3. It Is 100% Possible to Afford a Designer Bag, But...
Yep, there's a "but". My first Chanel bag had a big scratch across the back and some wear on the corners. The seller disclosed all the issues, and the price and dark lipstick red color were incredible, so I went ahead and purchased it. If your heart is set on owning a Chanel bag or a Saint Laurent or what have you, it is possible, but you may have to lower your standards to "gently used" or even very used until the price matches what you can reasonably afford to purchase without breaking your bank account. (I don't think you should break your bank account! As a blogger, I felt it would help grab people's eyes if I featured a vintage Chanel bag with my thrifted outfits, so it was a worthwhile investment for me. But as I wrote above, there are plenty of beautiful non-designer bags out there that will look stunning with any outfit.) However, the good news is that sometimes sellers will overstate an issue. I recently found my first (gently used) Chloé bag at an excellent price. The seller described it as having dirt on it, but the pictures looked fine. I could discern no dirt! I crossed my fingers and made the purchase. The bag arrived so quickly! (Bought from My Designerly. They also offer layaway FYI, as does Rice and Beans Vintage!) I could discern NO DIRT on the pale gray bag whatsoever. It looks brand spanking new. (You can see lots of images of it and my other vintage designer bags on my Instagram @IsabellaDavidVintage.) I decided not to question the goodness of the gods and remain mystified but happy I got the bag.
4. Be Patient and Flexible
Spend some time, or even A LOT of time, hunting around for the right bag at the right price for you. You'll learn so much about different bags and different price points this way. You'll get a good sense of what's out there and what constitutes a good price, and you might even find a hidden treasure on sale that you hadn't even considered before!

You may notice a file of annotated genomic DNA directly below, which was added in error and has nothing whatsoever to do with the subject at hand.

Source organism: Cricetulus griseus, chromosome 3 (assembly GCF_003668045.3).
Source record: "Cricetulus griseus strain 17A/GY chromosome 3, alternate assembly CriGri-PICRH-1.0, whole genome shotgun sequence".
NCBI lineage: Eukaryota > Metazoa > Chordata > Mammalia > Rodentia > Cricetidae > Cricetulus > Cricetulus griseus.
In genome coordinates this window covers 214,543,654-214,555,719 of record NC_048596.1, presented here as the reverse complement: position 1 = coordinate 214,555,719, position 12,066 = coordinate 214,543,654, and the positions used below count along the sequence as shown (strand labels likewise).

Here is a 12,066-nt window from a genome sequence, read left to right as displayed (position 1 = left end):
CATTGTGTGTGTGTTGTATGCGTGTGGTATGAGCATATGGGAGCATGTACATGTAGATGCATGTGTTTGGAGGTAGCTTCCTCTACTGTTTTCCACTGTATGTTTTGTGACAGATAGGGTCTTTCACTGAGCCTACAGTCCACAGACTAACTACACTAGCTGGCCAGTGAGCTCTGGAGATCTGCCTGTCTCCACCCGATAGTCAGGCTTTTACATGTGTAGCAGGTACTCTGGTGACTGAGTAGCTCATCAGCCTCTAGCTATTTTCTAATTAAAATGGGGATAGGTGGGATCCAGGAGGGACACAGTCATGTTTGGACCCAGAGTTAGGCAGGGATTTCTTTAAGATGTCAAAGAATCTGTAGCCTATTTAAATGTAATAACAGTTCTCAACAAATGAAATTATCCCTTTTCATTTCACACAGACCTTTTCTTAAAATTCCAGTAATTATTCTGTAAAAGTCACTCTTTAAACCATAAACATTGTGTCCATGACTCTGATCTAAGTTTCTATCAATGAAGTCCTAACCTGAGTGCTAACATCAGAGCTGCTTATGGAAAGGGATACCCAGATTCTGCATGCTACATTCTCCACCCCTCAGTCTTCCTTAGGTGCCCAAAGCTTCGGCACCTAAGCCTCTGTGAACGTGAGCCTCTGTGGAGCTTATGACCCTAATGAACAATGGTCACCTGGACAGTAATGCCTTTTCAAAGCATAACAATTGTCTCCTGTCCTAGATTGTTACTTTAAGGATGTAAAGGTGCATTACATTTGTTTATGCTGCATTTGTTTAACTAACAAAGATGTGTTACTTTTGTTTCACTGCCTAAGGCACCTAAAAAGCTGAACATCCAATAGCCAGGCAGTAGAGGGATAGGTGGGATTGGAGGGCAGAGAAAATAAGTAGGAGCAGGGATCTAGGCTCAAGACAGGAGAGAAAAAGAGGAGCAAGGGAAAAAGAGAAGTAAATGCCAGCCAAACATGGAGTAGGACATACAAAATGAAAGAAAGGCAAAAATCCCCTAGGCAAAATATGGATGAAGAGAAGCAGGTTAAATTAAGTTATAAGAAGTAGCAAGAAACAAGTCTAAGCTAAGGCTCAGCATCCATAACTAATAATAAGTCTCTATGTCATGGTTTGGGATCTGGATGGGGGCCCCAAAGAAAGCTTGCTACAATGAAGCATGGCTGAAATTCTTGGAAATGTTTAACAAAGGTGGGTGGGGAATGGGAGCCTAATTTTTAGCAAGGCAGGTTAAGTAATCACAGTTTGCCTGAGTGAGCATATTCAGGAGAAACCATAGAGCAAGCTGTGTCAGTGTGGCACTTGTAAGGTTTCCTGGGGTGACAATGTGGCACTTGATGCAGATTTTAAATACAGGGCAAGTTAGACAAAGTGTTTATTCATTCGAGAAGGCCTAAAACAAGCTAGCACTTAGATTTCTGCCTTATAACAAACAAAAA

The Truly Great Story of How I Got My First Designer Bag
Wait, did I claim you can't find designer bags out in the wild? How could I have forgotten the all-time greatest story of how I thrifted my very first designer bag-- a Louis Vuitton satchel. I was living in Soho at the time and working as a catalogue model. This was 2010, but I had just moved in with my now husband, whose apartment it was. Everything in that neighborhood was too rich for my blood, so I tended to stop into the Second Time Around Consignment shop on my way home to console myself for all the boutiques I had to pass on by. (One of my best thrift tips is to thrift where the wealthy people live. They will wear a stunning dress ONCE and then toss it, because, and I quote "I got photographed in it." This was from an ordinary but wealthy girl that I met in NYC who equated Facebook with the Daily Mail.) This particular STA branch was just off Prince and closed a couple years ago. (There's a Housing Works in Tribeca now, and I'm dying to stop in there one of these days!)